5 PM rush hour traffic in Chicago could not have been heavier that day. I think I could have crawled on my hands and knees faster. We inched towards the city and finally arrived at Northwestern Hospital. I looked up at the building and thought to myself, “Your sister is in there somewhere, and she is going to be okay.” I was told to go to the Galter Pavilion and check-in at the front desk. They’d be expecting me and would escort me upstairs. That seemed weird, but then again, so did everything at this point. How would they know who I was, and why were they expecting me? Just how bad was this situation.
A very nice woman was there within seconds, introduced herself (which went in one ear and out the other), and said come with me. We went up the elevator. She explained my sister had a blood clot, and they had taken her to x-ray (this to me meant she was awake and coherent, right?). This woman was wearing purple scrubs and was talking a lot of doctor mumbo jumbo. I finally looked at her and said, “Okay. Well, it’s not like she’s going to die, is it?” She gave me a look of bewilderment like didn’t you just hear the words coming out of my mouth. Her face was grave. She just looked down and kinda shook her head. Apparently, only the boy noticed that her name tag read “CHAPLAIN”.
She walked us into a little room (by the way, if you are ever unfortunate enough to be in such a situation, you NEVER want to be escorted to the little room…it’s a sucky room where you hear really sucky information). Adam was already there seated on a small sofa. He had his hands in his head and a young woman doctor was holding him, crying. All I could make out thru the sobbing was “I’m sorry. I’m so, so, so, so sorry! I didn’t know!” Little did I realize, this was the doctor who had been caring for her the last 4 days.
My sister’s surgeon had also just arrived, and he asked me to sit down. He rolled one of those low office doctor chairs over to face me and pushed up his sleeves. He looked right and me and started moving his lips, but couldn’t process anything. He kept saying, “Do you understand?” I nodded. I tried concentrating harder, but it was like I was having this out-of-body experience. He said something about signing documents for approvals of this and that. I nodded. The young woman doctor next to Adam was now crying harder. I stared at them, but suddenly remembered this surgeon sitting on front of me, and his words began to sink in. He was holding his hands out like he was holding a large watermelon saying, “You’re sister had 2 massive, MASSIVE blood clots in her lungs. We gave her clot busters to destroy them. We are unsure of how long she was lying there. She was found blue and unresponsive. She was taken to x-ray to scan for more clots, but in the elevator, she coded again and again. I’m terribly sorry. She is still alive and we are trying everything we can to save her. They are cleaning her up now and you can see her in a few minutes. You need to call your parents and ask them to come back down.”
I had just learned that my one and only sister had collapsed from a double pulmonary embolism. She was alone in her room with her discharge papers in her hands. They had said she was fine.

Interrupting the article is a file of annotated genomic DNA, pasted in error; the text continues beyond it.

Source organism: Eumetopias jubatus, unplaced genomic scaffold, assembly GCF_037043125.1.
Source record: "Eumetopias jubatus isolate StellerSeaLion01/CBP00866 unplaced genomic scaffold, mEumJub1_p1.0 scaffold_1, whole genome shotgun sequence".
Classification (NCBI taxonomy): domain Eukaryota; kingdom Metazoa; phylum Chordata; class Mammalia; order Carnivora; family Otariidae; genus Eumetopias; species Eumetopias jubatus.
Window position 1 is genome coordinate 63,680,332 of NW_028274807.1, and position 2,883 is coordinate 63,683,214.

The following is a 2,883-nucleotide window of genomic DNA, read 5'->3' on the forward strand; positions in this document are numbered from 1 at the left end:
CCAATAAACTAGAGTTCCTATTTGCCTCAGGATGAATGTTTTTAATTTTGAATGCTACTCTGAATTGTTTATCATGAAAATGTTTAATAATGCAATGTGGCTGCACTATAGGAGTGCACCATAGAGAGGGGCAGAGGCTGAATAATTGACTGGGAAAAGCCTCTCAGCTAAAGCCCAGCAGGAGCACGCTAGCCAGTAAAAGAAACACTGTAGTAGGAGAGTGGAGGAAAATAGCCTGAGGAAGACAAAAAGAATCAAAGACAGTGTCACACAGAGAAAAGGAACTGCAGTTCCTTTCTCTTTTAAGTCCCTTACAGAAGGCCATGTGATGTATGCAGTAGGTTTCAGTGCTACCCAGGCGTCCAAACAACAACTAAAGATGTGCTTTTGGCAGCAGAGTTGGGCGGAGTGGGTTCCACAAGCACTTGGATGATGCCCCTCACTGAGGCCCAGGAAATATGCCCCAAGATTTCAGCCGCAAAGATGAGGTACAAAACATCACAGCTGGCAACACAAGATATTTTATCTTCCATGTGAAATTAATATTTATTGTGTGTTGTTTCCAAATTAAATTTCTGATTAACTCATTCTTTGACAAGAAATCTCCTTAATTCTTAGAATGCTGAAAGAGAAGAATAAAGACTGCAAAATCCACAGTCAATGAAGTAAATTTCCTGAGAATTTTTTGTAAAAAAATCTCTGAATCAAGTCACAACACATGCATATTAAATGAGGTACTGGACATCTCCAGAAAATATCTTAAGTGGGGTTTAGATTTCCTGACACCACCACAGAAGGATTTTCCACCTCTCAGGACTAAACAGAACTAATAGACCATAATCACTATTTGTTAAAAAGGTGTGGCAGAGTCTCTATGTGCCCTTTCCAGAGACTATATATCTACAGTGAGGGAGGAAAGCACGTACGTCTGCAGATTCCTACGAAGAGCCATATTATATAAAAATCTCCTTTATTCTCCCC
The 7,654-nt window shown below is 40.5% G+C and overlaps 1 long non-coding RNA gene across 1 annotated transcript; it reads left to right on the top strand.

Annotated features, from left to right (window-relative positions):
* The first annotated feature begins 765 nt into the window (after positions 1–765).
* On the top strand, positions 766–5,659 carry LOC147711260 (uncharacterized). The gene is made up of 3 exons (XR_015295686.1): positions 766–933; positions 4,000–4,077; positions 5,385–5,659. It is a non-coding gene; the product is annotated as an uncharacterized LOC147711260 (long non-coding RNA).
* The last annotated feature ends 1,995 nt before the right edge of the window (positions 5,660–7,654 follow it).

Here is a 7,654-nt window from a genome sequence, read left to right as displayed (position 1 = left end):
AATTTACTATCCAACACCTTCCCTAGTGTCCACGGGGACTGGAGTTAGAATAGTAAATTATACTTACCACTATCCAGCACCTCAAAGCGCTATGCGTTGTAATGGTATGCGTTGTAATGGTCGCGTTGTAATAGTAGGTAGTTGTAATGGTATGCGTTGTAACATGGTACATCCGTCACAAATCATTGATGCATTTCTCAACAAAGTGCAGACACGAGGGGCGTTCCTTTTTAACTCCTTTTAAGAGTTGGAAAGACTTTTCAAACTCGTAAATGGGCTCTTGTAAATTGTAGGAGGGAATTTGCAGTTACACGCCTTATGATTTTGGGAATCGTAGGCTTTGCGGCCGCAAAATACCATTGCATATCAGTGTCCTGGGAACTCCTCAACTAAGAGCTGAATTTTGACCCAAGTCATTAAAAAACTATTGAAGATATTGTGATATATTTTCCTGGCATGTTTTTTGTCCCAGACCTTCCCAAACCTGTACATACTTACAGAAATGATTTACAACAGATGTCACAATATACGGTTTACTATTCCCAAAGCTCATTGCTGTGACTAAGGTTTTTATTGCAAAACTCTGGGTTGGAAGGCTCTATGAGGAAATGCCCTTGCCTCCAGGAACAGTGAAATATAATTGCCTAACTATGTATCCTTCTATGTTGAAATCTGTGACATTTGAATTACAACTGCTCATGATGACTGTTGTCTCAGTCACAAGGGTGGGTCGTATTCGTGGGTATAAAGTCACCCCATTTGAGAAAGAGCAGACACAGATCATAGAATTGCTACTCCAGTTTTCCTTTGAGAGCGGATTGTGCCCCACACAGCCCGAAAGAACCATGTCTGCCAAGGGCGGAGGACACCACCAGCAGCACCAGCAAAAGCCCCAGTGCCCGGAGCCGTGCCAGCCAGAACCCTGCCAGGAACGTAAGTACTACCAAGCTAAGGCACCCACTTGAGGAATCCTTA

I didn’t even know where to begin. He left the room. I looked at the young woman doctor sitting next to Adam. She had finally stopped sobbing and was sitting on the sofa across from me, staring at me sheepishly. We were still in the little room. I was angry. I had no idea who she was and this sad little soul was going to be the recipient of my wrath right now, this very instance. “HOW DARE YOU!” I screamed. “How dare you be so rude when someone who has no clue as to what is happening to their sister acts the way you are acting! GET OUT! I don’t know who you are, but get the hell out of this room! NOW!”
It was me, the boy, and Adam alone in the little room sitting in a giant mess. What were we going to do? My mom and dad were getting ready for a party back home. A party with their closest friends who all had kids who were my closest friends. Everyone was going to know within seconds. I had to call my parents and tell them their baby might die tonight. And that is exactly what I did. I kept apologizing, saying I was so sorry I had to tell them this news. This wasn’t supposed to happen.
The surgeon returned to the room. He said she was ready if we wanted to see her. I nodded, got up, and suddenly had this overwhelming feeling of sickness. I asked for the nearest bathroom and thank god it was only around the corner. I got sick. I washed my hands 12 times because I didn’t want to get my little sister any sicker than she already was. Dumb, yes, but this is where my head was at. I splashed some water on my pale white face and gained whatever composure I could muster. I walked back out and said I was ready, walked around the curtain, and there she was. I took a deep breath. She didn’t look like herself. I walked to her bedside. She was pale. Her face and her body were very puffy. She had a tube in her mouth and it was taped shut, but this tip of her tongue was sticking out. I wanted to push it back in. It looked dry. She had a tube in the side of her neck and a tiny speck of blood by her ear…I wondered why. I pushed the hair out of her face…it was so soft, but her face was very, very cold. Her eyes were shut. She was resting. She didn’t look like she was in pain.